Depression and low mood

Getting a depression diagnosis - or not

Diagnosing depression can be difficult as it can manifest very differently in different people, and at different times. Diagnosis may be delayed because ‘symptoms’ are non-specific or masked by other health problems. Depression can often exist alongside other mental health problems, especially in young people, (also known as co-morbidity) which can also add to the difficulty of making a diagnosis.

Depression presents a range of physical and emotional ‘symptoms’ which need to be carefully explored to reach an accurate diagnosis. The process of diagnosis often entails a physical examination, filling in a depression symptom questionnaire and a careful exploration of symptoms, in the context of the person’s medical history. Sometimes depression is diagnosed after other possible conditions have been ruled out.


Many young people we spoke with had been given a depression diagnosis. Here they talk about the process of getting a diagnosis and their feelings about it.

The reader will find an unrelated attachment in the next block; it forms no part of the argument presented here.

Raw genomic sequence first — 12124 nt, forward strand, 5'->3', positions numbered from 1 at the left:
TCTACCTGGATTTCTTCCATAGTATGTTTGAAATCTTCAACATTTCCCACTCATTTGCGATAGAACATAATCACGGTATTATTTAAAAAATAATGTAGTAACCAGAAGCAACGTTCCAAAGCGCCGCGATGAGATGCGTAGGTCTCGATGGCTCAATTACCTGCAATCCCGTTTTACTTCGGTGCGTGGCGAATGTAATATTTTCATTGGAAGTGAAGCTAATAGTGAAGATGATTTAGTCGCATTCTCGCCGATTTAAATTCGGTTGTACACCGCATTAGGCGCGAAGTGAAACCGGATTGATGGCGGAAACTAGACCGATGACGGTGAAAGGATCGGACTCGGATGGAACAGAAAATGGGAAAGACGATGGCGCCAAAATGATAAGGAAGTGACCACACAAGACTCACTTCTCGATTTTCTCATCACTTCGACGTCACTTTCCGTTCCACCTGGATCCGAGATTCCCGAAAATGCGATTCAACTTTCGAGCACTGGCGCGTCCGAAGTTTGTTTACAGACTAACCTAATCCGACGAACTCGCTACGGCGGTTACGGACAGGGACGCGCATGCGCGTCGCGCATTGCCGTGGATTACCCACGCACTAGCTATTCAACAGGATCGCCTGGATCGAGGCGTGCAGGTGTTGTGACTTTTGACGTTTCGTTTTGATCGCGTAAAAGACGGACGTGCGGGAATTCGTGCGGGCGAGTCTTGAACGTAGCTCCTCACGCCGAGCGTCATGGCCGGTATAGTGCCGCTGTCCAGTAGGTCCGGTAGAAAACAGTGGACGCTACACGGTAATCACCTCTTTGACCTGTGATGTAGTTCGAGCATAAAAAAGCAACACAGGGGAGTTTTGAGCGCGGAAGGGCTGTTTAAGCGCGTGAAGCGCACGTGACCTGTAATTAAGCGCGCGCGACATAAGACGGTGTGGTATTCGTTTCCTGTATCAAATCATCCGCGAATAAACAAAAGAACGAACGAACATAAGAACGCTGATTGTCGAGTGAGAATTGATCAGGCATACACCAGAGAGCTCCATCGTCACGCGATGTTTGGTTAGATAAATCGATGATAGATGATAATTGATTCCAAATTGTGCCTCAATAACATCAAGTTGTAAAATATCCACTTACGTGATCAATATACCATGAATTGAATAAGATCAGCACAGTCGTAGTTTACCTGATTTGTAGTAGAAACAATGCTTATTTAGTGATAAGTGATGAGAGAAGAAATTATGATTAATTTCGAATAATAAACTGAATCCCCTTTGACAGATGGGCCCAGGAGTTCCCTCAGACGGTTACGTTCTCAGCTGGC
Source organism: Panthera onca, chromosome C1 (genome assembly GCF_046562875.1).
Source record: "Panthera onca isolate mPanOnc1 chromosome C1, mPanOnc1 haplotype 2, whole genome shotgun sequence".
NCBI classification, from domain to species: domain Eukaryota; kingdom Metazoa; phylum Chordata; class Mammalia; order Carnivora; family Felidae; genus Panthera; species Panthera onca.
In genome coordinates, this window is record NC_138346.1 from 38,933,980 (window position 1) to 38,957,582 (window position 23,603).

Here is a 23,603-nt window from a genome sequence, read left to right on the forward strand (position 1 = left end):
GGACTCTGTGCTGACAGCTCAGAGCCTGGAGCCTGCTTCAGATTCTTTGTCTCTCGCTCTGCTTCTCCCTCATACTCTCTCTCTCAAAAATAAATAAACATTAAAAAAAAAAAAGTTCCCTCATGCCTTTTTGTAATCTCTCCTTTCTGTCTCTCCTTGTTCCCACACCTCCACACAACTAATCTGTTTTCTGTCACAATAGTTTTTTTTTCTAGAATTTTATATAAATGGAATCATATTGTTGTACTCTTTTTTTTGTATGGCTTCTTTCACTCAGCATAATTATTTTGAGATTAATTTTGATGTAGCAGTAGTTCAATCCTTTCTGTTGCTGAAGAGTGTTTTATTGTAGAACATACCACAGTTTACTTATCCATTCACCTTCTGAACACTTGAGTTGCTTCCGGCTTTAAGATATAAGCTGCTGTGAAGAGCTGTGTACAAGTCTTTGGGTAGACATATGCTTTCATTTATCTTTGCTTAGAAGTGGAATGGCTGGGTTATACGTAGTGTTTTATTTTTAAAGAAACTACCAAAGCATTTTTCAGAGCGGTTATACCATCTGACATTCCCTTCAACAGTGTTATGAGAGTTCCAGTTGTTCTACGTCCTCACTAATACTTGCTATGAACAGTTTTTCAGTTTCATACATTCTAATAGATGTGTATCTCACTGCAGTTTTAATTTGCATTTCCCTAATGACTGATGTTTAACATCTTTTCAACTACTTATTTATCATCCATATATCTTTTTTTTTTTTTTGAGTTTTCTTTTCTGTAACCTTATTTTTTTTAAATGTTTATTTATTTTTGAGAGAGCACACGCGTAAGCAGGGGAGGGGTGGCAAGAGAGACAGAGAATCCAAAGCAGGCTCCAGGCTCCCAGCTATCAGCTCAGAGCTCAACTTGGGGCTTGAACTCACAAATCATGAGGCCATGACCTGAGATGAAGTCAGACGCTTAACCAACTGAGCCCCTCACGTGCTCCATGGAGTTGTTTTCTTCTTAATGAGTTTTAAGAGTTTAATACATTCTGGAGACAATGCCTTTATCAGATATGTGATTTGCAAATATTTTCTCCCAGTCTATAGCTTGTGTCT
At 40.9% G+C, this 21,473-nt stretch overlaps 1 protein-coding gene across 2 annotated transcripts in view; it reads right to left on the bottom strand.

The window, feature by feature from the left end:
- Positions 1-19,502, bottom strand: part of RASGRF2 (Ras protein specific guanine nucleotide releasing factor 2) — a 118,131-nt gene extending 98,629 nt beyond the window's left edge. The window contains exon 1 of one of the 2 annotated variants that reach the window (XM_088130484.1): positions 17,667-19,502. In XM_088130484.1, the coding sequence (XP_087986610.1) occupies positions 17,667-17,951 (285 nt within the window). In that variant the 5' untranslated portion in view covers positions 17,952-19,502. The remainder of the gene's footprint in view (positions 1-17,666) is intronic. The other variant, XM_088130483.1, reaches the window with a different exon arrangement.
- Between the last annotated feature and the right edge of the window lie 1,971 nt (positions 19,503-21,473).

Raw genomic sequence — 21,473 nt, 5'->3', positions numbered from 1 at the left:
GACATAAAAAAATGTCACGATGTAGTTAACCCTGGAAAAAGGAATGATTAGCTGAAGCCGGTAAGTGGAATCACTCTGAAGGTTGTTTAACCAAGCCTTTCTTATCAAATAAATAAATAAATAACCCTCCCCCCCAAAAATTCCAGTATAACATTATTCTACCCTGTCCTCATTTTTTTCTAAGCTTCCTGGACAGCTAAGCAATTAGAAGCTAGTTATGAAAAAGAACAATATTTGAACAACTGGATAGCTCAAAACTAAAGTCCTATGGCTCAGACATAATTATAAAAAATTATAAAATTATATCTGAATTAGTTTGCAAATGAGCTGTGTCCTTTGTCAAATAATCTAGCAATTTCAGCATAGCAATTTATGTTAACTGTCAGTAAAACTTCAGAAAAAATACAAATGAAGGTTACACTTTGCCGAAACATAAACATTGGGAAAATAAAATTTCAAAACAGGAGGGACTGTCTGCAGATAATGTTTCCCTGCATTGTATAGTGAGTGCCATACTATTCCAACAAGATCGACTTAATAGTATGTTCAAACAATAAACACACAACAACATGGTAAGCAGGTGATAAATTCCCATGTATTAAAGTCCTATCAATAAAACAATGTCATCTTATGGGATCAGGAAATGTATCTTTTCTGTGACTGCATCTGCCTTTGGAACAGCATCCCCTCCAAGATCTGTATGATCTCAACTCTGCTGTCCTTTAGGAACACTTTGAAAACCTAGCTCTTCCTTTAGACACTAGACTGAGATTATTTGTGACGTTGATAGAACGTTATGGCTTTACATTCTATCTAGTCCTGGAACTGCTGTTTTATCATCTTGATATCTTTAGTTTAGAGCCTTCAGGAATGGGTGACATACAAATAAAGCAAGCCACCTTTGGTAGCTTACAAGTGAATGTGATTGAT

Seeking help
For quite a few people it had taken a long time to seek help or to feel able to talk to someone about their problems. The barrier to seeking help seemed high for many, and sometimes the pressures people felt from home, in their peer groups or unpleasant past experiences of the health care system made it more difficult. A couple of people had felt “defensive” or been “in denial” about their problems, and hence reluctant to reach out.
A couple of people had taken years to tell someone about how they were feeling, others had for a long time not been taken seriously by their doctor. Sometimes it was a parent or friend who noticed the change in behaviour or moods and encouraged them to seek help. Severe physical symptoms, like panic attacks or weight loss, had made a few people get help as they felt they could no longer “ignore” the problems.

Some people felt that if they’d been diagnosed earlier, or at least someone had recognised depression, they might have been able to “hit it on the head” perhaps with fewer repercussions. Instead, their low moods had escalated over years and become more frequent. During this time some also developed panic attacks or anxiety.
“Just the teenage blues”